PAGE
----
Shouldn’t there be more detail about tactics, so we can make sure things get done?

Years ago, whomever did strategic planning convinced Boards that a strategic plan listed key tactics so that they could monitor progress. Shame on you. For the last 3 decades we’ve been fighting to correct this perception.

The result? Many of us spend too much time fighting Boards attempting to create huge “to do” lists. The result is not “to do” but “do do” if you ask me.

Strategic plans outline thematic agreement on association goals and strategy and their relationship to each other. They don’t define specific tasks.

Following strategic planning, the staff should develop more detailed business plans outlining how the goals and strategies are achieved through the normal planning and budgeting.

Four Key Lessons to Summarize

In closing, here are some thoughts.

  1. Create a transparent, objective and defensible process for informing strategic plan so that people trust the output. Scale it to need and resources.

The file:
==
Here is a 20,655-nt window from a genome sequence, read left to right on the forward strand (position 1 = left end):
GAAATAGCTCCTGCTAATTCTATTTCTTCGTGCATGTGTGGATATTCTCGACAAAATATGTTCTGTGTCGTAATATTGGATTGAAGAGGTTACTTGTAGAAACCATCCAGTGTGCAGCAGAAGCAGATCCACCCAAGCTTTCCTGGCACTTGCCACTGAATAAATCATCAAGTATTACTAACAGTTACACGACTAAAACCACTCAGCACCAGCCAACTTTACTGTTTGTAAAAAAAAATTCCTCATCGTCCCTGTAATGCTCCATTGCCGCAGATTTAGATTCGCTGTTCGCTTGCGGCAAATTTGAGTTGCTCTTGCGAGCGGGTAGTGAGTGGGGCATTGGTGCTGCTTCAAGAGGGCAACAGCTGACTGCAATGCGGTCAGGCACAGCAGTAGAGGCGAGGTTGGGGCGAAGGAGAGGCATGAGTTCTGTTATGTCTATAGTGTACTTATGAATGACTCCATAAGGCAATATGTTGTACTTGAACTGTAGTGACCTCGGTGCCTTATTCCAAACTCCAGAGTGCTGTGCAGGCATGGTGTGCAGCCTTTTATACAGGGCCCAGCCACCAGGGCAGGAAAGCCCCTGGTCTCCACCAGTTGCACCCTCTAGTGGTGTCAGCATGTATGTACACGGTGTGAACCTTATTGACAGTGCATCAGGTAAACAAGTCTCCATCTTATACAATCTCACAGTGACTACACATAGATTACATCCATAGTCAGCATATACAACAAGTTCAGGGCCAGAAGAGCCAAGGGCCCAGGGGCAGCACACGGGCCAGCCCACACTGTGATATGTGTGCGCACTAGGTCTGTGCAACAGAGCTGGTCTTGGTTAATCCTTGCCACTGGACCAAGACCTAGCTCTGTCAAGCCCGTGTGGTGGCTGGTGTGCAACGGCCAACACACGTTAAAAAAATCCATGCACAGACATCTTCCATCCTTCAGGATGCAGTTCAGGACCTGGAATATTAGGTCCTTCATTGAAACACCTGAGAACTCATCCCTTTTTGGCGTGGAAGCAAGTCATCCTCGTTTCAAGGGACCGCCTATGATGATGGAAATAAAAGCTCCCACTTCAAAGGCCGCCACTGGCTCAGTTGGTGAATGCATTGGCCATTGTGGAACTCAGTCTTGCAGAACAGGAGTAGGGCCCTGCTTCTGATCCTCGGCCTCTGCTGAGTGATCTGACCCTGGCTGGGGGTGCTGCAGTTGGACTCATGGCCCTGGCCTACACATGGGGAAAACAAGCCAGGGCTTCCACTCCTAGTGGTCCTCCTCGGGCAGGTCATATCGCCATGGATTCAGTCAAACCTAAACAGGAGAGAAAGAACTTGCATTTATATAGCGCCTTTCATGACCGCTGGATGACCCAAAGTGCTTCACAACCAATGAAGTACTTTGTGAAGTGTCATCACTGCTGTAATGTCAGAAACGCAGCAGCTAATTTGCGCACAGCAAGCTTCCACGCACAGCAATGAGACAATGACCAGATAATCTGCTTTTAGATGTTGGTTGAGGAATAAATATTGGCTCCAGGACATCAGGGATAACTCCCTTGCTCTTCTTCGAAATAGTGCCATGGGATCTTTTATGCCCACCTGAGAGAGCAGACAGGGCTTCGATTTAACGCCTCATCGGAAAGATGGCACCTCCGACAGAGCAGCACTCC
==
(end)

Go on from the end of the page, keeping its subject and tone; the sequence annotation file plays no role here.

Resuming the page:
2. Understand different perspectives of strategic planning exist and work to identify these perceptions about strategic planning at the front end.
  3. Orient your leadership and staff to your model and its advantages over legacy efforts.
  4. Communicate throughout the process to create and reinforce agreement before you begin the hard work of discussions and consensus.
  5. Pat yourself on the back when it’s all done and, in honor of the person on the Board who was most committed to the past, sip an Old Fashioned.

An Old Fashioned is a delicious cocktail created by combining legacy (meaning traditional) ingredients.

Great recipe HERE.

Cheers.